I want to point out some observations I've had this year while Christmas shopping. Wednesday I caught the bus to Epping Plaza, a large mall in a nearby suburb. I wanted to do some Christmas shopping and get 1000 copies of my post printed:
Which I put into letter boxes when I go walking. In the past I've done it in batches of 100 and I did that 10 times, so I decided to pay $160 and get them all done at once. It took me about 5 months to hand out all of the last 1000.
After organising for that to be done, I went and had lunch at Hungry Jacks, in America it's called Burger King. But when Burger King came to Australia there was already a small chain, I think 3 stores, with that name. The owner wasn't interested in selling the name so they were forced to get a new name, for some reason I do not know they chose Hungary Jacks. In time the Australian Burger King went out of business and they decided to get the name and rebrand their stores. But Australians accepted Hungry Jacks as an Australian company and it lead to a drop in sales as Burger King "took over". So now at Australian airports you will find Burger Kings, but everywhere else in Australia they are Hungry Jacks, even though they are owned and operated by the same company. I know what your thinking, what did I have for lunch? I had a tropical burger, I should have got a bacon burger.
At Epping Plaza at each door was a giant Father Christmas, about 7 feet tall. Father Christmas is the Australian name for Santa Claus, although we use both names interchangeably. The hall ways had Christmas decorations but not many shops. I took note of one store in particular not having any Christmas decorations as a few years ago I complained to the store Manager because they did have Christmas decorations.....in October!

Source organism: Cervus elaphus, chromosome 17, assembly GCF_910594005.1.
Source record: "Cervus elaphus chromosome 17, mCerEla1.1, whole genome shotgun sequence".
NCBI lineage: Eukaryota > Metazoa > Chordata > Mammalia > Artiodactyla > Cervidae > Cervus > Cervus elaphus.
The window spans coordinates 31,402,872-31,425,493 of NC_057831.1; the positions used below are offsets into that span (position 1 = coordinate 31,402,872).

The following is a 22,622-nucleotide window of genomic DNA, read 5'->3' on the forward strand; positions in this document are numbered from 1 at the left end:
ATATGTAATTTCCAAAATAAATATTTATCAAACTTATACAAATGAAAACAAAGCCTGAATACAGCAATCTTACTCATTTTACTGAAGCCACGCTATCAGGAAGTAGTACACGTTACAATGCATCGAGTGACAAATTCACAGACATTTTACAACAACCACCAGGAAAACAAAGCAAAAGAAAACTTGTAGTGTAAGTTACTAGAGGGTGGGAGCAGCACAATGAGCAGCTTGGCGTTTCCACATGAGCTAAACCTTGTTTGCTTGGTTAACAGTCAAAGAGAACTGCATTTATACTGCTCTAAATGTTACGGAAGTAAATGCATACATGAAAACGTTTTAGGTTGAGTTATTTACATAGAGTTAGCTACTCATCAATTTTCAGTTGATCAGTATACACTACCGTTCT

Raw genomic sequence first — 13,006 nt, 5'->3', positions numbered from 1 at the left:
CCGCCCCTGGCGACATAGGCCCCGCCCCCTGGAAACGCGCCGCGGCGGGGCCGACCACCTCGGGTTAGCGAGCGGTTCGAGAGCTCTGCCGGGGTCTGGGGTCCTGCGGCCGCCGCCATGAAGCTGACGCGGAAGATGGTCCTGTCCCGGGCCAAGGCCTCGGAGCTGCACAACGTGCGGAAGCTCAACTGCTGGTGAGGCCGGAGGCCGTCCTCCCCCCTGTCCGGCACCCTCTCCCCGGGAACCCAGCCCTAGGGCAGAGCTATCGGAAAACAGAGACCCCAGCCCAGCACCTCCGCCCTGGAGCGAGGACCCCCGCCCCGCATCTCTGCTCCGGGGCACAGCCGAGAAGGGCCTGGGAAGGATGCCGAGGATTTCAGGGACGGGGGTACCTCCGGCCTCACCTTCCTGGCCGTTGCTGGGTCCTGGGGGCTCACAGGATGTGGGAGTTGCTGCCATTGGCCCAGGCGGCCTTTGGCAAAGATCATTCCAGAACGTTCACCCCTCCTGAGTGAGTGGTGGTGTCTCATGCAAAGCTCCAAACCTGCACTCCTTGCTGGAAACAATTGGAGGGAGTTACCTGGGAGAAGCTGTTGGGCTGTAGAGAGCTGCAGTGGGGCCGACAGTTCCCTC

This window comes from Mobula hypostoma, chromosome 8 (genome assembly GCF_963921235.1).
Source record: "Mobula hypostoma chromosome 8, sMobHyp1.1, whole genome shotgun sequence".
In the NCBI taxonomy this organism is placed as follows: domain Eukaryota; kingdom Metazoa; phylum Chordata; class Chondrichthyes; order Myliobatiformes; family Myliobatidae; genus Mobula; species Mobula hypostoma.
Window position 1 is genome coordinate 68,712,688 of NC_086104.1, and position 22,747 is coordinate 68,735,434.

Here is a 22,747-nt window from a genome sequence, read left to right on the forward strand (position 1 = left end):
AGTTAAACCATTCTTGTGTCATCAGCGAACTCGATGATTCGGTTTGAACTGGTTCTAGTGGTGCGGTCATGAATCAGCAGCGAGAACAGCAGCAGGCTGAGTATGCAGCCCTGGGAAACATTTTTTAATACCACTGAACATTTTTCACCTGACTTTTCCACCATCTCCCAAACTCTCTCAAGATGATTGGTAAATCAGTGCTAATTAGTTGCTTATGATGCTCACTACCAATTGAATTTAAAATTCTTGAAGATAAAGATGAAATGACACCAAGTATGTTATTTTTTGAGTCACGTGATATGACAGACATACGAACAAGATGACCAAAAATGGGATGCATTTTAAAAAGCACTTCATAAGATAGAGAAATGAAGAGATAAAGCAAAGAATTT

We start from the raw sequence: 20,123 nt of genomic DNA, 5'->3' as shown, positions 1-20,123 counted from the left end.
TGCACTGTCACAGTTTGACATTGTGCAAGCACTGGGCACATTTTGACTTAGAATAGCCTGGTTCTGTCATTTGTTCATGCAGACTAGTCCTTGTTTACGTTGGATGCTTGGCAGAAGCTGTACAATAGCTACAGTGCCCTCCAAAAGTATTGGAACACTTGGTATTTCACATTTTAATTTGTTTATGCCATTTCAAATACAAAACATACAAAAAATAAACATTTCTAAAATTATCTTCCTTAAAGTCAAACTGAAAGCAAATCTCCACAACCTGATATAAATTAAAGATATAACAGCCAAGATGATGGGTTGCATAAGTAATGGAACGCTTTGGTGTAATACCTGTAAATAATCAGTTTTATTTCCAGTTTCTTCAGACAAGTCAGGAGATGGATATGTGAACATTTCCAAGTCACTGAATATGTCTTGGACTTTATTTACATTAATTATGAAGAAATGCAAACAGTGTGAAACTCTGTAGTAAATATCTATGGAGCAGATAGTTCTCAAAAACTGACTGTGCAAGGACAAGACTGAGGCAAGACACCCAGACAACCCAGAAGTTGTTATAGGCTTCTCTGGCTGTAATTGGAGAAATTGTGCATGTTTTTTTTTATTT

I found where Father Christmas was having his photos taken with the children, right next to the toy store those clever marketers. But I was noticing a distinct lack of any religious theme in the decorations, with the exception of stars. But right behind Father Christmas was a Nativity scene. I had given up any hope so I was pleasantly surprised.
Another interesting thing that happened was while the service was good and people were polite no one in any store I went to wished me a Merry Christmas. But every time I was served I wished them a Merry Christmas. What was interesting was that everyone of them reacted in the same way, they smiled and said "you too". Not a store smile but a real smile, the women in the Post Office looked like she was suffering depression until I wished her a Merry Christmas when her face lit up. To be fair I think the Post Office of a large shopping centre at Christmas would be hard work.
I've noticed in everyday life a lack of pleasantry, please and thank you are things of the past. Thats not to say kindness or consideration are. I've seen both this year between strangers in the street and on public transport. Men still open doors for women, on crowded trains when a seat becomes available they will often give a women the option of a seat first. Women are also considerate, although I have never seen a man sit down and have a pregnant women stand in front of him and he tries to pretend she's not there, which I saw a women do. Some women are quite polite, others seem to have never learnt manners. I'm not sure whether to blame the parent or the child. In my recent experience men are still polite, not all men but still most.
One final notice, Wednesday was very hot and I had to walk quite a way in the sun with my box of 1000 printed copies. I sure hope they are worth it as that was damn hardwork.
Upon Hope Blog - A Traditional Conservative Future
Maybe I'm not remembering things right, but I recall a lot more emphasis on the "goodwill to men" aspect of Christmas in years past than in more recent decades. People seem more harried and rushed in the lead up to Christmas now. There's less a sense of the "spirit of Christmas."ReplyDelete
You have remembered correctly, but of course "goodwill to all men" is a Christian sentiment.
As for the "spirit of Christmas", I think that the more children there are the more Christmas feels like Christmas. That is lacking. Also Christmas has been commercialized for so long that for most people Christmas is about spending money, it has no spirit. I don't think that was intended but it has been the byproduct.